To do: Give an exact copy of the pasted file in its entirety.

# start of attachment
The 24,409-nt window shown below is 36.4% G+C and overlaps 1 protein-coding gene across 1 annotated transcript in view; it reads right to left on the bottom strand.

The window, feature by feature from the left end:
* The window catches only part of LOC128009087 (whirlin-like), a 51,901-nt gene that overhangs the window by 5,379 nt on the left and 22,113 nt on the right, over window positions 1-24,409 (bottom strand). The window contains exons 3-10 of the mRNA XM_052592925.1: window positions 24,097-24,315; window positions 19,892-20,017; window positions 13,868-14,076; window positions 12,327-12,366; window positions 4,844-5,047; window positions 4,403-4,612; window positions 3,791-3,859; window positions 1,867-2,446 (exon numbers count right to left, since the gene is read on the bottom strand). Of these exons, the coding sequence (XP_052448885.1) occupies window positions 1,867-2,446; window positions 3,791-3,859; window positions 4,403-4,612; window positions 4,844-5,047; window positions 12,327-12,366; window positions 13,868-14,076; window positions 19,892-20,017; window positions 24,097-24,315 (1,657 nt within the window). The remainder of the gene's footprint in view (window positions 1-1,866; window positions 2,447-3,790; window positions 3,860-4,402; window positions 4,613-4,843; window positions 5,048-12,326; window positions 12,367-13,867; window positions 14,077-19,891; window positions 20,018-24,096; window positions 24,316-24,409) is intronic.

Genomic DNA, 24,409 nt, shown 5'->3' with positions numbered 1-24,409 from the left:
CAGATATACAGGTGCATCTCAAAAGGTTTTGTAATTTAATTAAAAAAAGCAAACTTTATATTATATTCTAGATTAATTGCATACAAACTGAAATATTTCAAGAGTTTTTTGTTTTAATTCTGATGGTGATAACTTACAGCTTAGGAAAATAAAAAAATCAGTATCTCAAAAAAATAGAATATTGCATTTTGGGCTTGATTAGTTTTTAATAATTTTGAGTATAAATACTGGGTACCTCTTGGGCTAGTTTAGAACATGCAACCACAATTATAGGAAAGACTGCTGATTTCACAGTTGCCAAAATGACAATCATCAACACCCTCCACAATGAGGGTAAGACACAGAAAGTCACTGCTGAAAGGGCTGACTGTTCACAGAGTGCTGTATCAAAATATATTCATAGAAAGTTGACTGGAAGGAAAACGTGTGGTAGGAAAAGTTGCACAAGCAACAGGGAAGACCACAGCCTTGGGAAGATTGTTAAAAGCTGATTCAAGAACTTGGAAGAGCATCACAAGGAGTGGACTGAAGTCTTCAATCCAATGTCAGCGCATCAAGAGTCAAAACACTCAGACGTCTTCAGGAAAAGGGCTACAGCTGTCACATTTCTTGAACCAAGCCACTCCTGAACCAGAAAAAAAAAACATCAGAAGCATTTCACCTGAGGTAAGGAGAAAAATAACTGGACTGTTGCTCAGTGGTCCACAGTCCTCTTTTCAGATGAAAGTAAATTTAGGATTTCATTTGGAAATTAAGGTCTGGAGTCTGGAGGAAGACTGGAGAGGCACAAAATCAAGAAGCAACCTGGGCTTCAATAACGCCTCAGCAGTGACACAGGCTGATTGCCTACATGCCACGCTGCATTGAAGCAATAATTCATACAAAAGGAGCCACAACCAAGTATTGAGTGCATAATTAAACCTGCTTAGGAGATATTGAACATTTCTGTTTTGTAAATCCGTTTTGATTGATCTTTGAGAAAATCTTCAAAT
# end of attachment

The 24,409-nt window shown below is 36.4% G+C and overlaps 1 protein-coding gene across 1 annotated transcript in view; it reads right to left on the bottom strand.

The window, feature by feature from the left end:
* The window catches only part of LOC128009087 (whirlin-like), a 51,901-nt gene that overhangs the window by 5,379 nt on the left and 22,113 nt on the right, over window positions 1-24,409 (bottom strand). The window contains exons 3-10 of the mRNA XM_052592925.1: window positions 24,097-24,315; window positions 19,892-20,017; window positions 13,868-14,076; window positions 12,327-12,366; window positions 4,844-5,047; window positions 4,403-4,612; window positions 3,791-3,859; window positions 1,867-2,446 (exon numbers count right to left, since the gene is read on the bottom strand). Of these exons, the coding sequence (XP_052448885.1) occupies window positions 1,867-2,446; window positions 3,791-3,859; window positions 4,403-4,612; window positions 4,844-5,047; window positions 12,327-12,366; window positions 13,868-14,076; window positions 19,892-20,017; window positions 24,097-24,315 (1,657 nt within the window). The remainder of the gene's footprint in view (window positions 1-1,866; window positions 2,447-3,790; window positions 3,860-4,402; window positions 4,613-4,843; window positions 5,048-12,326; window positions 12,367-13,867; window positions 14,077-19,891; window positions 20,018-24,096; window positions 24,316-24,409) is intronic.

Genomic DNA, 24,409 nt, shown 5'->3' with positions numbered 1-24,409 from the left:
CAGATATACAGGTGCATCTCAAAAGGTTTTGTAATTTAATTAAAAAAAGCAAACTTTATATTATATTCTAGATTAATTGCATACAAACTGAAATATTTCAAGAGTTTTTTGTTTTAATTCTGATGGTGATAACTTACAGCTTAGGAAAATAAAAAAATCAGTATCTCAAAAAAATAGAATATTGCATTTTGGGCTTGATTAGTTTTTAATAATTTTGAGTATAAATACTGGGTACCTCTTGGGCTAGTTTAGAACATGCAACCACAATTATAGGAAAGACTGCTGATTTCACAGTTGCCAAAATGACAATCATCAACACCCTCCACAATGAGGGTAAGACACAGAAAGTCACTGCTGAAAGGGCTGACTGTTCACAGAGTGCTGTATCAAAATATATTCATAGAAAGTTGACTGGAAGGAAAACGTGTGGTAGGAAAAGTTGCACAAGCAACAGGGAAGACCACAGCCTTGGGAAGATTGTTAAAAGCTGATTCAAGAACTTGGAAGAGCATCACAAGGAGTGGACTGAAGTCTTCAATCCAATGTCAGCGCATCAAGAGTCAAAACACTCAGACGTCTTCAGGAAAAGGGCTACAGCTGTCACATTTCTTGAACCAAGCCACTCCTGAACCAGAAAAAAAAAACATCAGAAGCATTTCACCTGAGGTAAGGAGAAAAATAACTGGACTGTTGCTCAGTGGTCCACAGTCCTCTTTTCAGATGAAAGTAAATTTAGGATTTCATTTGGAAATTAAGGTCTGGAGTCTGGAGGAAGACTGGAGAGGCACAAAATCAAGAAGCAACCTGGGCTTCAATAACGCCTCAGCAGTGACACAGGCTGATTGCCTACATGCCACGCTGCATTGAAGCAATAATTCATACAAAAGGAGCCACAACCAAGTATTGAGTGCATAATTAAACCTGCTTAGGAGATATTGAACATTTCTGTTTTGTAAATCCGTTTTGATTGATCTTTGAGAAAATCTTCAAAT